It's worth noting that while these levels have been rebuilt from scratch, each one contains the same type of obstacles and quirks their equivalents did in the original game: a level based around an unpredictable moving snake-like platform, for instance, will still have that same snake-like platform in Luigi's version; it'll just be utilized in a different way. Likewise, the original's hidden exits (borrowed from Super Mario World) that lead to new areas or shortcuts will still exist in the same stages and still reveal the same hidden paths on the identical world map, though their locations within these stages will have changed due to the new layouts. In a sense, then, New Super Luigi U is still very much an addendum to the original instead of its own thing, which might seem particularly egregious considering Luigi's post-game adventures had until now always been part of the original package as a reward for dedicated players, rather than as a paid DLC add-on. Given the vastly increased variation between the Mario and Luigi versions of each stage in New Super Luigi U, though, this might be an acceptable compromise. Also, considering that each New Super Mario Bros game is essentially the same as the last, it's hard to really drum up an incensed rebuttal to this new development.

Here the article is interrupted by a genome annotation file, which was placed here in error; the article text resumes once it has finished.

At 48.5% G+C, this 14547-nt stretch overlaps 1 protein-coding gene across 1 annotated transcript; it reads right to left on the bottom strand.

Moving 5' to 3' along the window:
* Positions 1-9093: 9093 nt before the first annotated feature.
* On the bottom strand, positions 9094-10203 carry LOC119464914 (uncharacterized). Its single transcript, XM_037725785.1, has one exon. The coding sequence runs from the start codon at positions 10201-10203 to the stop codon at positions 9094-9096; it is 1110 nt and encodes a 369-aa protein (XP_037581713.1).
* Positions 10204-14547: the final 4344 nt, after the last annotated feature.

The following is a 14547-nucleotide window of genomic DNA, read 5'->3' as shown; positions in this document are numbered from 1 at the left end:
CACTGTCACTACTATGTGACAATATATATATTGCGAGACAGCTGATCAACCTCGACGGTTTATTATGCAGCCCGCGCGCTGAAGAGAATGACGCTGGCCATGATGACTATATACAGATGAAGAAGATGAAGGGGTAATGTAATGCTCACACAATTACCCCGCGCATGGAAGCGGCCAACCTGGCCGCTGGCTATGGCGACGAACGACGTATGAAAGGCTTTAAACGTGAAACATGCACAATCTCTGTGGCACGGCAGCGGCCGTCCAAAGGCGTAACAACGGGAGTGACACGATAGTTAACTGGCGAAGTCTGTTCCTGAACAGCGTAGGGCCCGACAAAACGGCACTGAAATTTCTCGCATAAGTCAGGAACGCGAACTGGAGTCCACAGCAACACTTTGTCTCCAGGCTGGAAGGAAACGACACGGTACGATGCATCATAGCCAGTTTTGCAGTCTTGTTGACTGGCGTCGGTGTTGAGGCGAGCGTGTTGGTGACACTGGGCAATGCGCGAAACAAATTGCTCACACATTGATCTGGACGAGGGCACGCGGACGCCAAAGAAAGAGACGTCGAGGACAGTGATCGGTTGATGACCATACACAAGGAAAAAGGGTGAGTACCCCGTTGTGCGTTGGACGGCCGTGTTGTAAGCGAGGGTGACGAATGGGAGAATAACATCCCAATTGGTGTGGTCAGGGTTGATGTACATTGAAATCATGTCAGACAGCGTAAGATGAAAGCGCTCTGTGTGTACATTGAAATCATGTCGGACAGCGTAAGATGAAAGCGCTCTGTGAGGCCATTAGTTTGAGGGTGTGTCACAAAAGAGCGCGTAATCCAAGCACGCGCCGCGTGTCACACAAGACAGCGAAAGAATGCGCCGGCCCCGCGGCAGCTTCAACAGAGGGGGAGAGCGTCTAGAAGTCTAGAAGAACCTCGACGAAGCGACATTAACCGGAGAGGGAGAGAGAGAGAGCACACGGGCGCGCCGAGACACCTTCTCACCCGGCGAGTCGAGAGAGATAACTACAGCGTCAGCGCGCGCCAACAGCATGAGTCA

Instead, I'll talk about the last facet that makes New Super Luigi U stand out: its clear adulation of its main character. In each stage there is a Luigi sprite or emblem or icon - sometimes hidden, though the game never tasks you to actively seek them out - and it creates this sense that the game is very much built to celebrate what has been called the Year of Luigi by Nintendo's promotional machine. While this conceit has been observed with the various Luigi properties that have been in the spotlight for 2013, such as the long-awaited sequel Luigi's Mansion: Dark Moon, this particular DLC is the deliberate homage to Nintendo's favorite second fiddle that the event clearly envisioned. In much the same way as the core New Super Mario Bros series celebrates Mario's origins, New Super Luigi U sticks the limelight firmly over the lime-colored cap of Luigi for a change of pace.
Ultimately, New Super Luigi U is a love-letter to its star and promoted as a way to support a secondary character in a universe where Mario is invariably the center of attention. Luigi U doesn't feature Mario in any way, shape or form besides a single appearance of his cap during the intro: this is entirely Luigi's barbecue and it tastes good, man. The smaller but more difficult stages occasionally feel like Super Mario is reaching out to something like Super Meat Boy and demonstrating how it might fare with the same attitude of short intense bursts of gameplay over the usual longer, more laid-back excursions - plus it's a clever way of producing an add-on that is overall shorter than its parent without ever feeling like there's way less content to enjoy. I don't know if I'd recommend New Super Luigi U to everyone, as a simple level pack with a focus on a fan-favorite character, but it ought to be commended for bringing a bit of originality to a Nintendo sub-franchise that is often bereft of it.